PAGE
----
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Sundance 2020 Review: “The Night Clerk” Never Lives up to Its Premise

Written by: Hannah Tran | February 20th, 2020

Film poster: “The Night Clerk”

The Night Clerk (Michael Cristofer) 2 out of 4 stars.

When Bart Bromley, dedicated hotel night clerk, suspects there may be violence in one of the hotel rooms, his ensuing reaction causes him to become part of a murder case in which he is the prime suspect. But how is he aware of this violence? He has a voyeuristic streak brought on by his feelings of social inadequacy as a person on the autism spectrum, causing him to place cameras in certain rooms to help him understand the nuances of conversation. This is the plot of Michael Cristofer’s The Night Clerk, and, unfortunately for the film, it is also the most interesting element of it.

While there’s plenty of intrigue to go around within the walls of its hotels, The Night Clerk is never completely able to match its merely adequate storytelling abilities to its impressively eye-grabbing story. This is most noticeable in terms of its handling of the crime-narrative encompassing it, the lead detective character never really selling as anything more than incompetent and the case as a whole lacking a complete sense of urgency. It doesn’t help that the specifics of the story are occasionally only vaguely sensible and that the editing does little to clarify any of it.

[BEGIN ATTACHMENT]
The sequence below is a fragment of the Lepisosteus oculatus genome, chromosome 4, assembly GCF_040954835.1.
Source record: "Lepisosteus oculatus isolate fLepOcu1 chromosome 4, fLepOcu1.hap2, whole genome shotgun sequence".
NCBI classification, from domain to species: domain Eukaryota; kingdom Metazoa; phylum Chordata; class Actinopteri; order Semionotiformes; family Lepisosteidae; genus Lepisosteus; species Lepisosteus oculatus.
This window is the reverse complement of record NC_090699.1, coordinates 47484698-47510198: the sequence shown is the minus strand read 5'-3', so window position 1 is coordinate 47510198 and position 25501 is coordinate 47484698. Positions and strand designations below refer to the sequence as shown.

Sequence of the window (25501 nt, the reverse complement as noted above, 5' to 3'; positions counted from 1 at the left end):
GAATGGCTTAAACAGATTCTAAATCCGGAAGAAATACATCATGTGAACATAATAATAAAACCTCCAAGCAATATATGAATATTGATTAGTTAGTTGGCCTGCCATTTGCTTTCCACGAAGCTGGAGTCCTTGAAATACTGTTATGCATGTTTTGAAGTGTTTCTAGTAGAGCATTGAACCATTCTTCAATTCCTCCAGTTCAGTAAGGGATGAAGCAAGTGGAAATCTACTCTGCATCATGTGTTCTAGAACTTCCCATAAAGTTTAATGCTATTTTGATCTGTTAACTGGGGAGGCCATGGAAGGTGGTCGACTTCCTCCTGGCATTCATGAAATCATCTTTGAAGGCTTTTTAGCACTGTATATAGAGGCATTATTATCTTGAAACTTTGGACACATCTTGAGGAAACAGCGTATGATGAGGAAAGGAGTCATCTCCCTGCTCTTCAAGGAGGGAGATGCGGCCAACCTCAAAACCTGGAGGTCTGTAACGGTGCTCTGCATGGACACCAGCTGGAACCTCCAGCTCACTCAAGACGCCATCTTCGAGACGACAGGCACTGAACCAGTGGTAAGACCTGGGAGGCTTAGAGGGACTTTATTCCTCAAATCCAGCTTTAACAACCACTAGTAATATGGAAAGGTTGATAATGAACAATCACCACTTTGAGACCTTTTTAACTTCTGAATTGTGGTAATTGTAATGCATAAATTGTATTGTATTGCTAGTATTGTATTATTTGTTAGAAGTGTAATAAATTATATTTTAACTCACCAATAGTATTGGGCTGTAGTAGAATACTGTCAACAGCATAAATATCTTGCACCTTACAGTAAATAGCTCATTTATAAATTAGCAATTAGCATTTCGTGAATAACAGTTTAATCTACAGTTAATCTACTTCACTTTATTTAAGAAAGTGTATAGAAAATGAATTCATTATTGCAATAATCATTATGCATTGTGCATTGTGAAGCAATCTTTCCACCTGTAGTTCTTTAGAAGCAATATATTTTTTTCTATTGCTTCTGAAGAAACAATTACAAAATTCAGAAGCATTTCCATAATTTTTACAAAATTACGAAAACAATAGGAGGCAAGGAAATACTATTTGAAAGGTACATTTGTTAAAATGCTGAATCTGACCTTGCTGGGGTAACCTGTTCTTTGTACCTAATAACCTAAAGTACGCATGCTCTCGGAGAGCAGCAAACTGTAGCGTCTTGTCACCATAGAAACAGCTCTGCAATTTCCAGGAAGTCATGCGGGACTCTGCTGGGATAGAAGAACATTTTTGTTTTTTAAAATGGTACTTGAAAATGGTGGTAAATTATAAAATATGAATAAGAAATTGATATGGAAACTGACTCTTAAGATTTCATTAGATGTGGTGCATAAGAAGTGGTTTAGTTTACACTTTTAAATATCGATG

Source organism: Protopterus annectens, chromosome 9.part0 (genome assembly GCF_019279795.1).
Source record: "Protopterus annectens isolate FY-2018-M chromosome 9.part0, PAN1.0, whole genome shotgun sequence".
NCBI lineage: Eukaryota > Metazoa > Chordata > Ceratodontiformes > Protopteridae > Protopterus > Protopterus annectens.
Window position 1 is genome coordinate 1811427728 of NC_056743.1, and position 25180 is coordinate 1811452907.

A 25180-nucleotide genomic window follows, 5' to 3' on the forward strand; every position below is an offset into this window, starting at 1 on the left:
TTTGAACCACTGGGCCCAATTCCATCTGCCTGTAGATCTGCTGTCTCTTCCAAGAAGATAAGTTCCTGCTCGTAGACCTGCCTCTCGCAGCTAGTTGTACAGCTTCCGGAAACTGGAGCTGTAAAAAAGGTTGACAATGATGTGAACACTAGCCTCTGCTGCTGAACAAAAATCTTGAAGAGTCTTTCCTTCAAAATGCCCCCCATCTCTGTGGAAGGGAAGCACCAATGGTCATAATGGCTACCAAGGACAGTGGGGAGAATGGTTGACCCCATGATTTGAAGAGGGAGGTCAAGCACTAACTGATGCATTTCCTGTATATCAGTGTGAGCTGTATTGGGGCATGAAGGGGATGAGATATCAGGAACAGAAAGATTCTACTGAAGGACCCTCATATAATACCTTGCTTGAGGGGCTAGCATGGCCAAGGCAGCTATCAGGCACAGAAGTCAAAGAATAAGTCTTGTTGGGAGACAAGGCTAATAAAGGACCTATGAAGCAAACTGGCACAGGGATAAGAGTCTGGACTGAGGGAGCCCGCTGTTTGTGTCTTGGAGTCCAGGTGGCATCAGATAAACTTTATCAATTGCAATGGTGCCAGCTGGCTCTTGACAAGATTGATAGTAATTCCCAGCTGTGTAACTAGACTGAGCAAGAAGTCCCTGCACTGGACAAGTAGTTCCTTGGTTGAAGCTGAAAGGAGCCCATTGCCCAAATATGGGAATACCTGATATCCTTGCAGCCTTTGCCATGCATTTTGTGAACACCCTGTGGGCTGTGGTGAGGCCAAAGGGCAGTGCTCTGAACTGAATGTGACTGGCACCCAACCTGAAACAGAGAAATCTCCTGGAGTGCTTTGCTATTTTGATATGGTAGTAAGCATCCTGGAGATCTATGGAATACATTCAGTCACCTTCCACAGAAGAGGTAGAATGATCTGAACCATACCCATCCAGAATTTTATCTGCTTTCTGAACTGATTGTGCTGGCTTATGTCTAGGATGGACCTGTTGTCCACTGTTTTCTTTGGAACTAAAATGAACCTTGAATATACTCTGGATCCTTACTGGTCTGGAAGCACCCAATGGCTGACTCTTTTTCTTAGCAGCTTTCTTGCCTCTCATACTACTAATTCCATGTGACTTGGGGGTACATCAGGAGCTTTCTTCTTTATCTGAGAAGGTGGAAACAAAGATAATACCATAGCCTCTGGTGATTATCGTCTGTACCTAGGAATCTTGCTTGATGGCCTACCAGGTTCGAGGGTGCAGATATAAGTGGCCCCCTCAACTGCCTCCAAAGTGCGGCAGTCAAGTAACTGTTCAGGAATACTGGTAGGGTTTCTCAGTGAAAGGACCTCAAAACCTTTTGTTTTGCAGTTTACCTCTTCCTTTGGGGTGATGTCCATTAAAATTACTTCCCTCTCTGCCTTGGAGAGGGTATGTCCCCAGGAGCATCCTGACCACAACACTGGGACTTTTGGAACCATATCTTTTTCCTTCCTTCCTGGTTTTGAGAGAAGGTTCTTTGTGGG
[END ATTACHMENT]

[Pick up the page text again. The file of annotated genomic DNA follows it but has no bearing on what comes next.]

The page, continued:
Ana de Armas in THE NIGHT CLERK ©Highland Film Group

Nevertheless, the rest of the script boasts a number of moments that manage to be both touching and compelling. The fascinating character of Bart, embodied by one of Tye Sheridan’s career-best performances, moves the story along through many of its weak points. He understands the externally subtle and internally catastrophic anxieties that comprise Bart’s mind and his outward behaviors. Ana de Armas and Helen Hunt, in supporting roles, both bring unique dynamics to the story that demonstrate their own ability while bringing out more interesting sides to Sheridan’s character. But despite the notably adept performances, the script is still never fully able to deliver on its promises. This, combined with an aesthetic look that feels as though it’s ten years too late and a fairly milquetoast ending, is what makes this good idea turn out to be merely an okay movie.


Hannah Tran is a film critic and filmmaker from Las Vegas, Nevada. Hannah works as a film screener for the Las Vegas Film Festival and publishes an independent zine focused on highlighing Asian American filmmaking.

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